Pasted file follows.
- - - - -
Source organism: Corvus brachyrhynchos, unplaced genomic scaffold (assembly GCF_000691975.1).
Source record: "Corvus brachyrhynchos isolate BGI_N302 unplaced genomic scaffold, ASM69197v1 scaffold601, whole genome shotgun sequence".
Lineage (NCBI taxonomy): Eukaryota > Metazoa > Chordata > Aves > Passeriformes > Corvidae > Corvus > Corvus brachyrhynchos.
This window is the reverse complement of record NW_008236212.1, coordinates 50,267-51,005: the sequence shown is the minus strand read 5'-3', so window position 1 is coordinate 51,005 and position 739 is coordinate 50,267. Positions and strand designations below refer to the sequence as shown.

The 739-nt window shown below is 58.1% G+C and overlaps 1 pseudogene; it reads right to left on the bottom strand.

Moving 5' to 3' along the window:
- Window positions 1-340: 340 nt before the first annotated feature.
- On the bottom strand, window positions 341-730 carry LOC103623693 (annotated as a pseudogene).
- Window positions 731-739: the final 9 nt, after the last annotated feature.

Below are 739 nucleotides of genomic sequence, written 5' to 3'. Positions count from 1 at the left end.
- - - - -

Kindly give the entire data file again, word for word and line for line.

Source organism: Corvus brachyrhynchos, unplaced genomic scaffold (assembly GCF_000691975.1).
Source record: "Corvus brachyrhynchos isolate BGI_N302 unplaced genomic scaffold, ASM69197v1 scaffold601, whole genome shotgun sequence".
Lineage (NCBI taxonomy): Eukaryota > Metazoa > Chordata > Aves > Passeriformes > Corvidae > Corvus > Corvus brachyrhynchos.
This window is the reverse complement of record NW_008236212.1, coordinates 50,267-51,005: the sequence shown is the minus strand read 5'-3', so window position 1 is coordinate 51,005 and position 739 is coordinate 50,267. Positions and strand designations below refer to the sequence as shown.

The 739-nt window shown below is 58.1% G+C and overlaps 1 pseudogene; it reads right to left on the bottom strand.

Moving 5' to 3' along the window:
- Window positions 1-340: 340 nt before the first annotated feature.
- On the bottom strand, window positions 341-730 carry LOC103623693 (annotated as a pseudogene).
- Window positions 731-739: the final 9 nt, after the last annotated feature.

Below are 739 nucleotides of genomic sequence, written 5' to 3'. Positions count from 1 at the left end.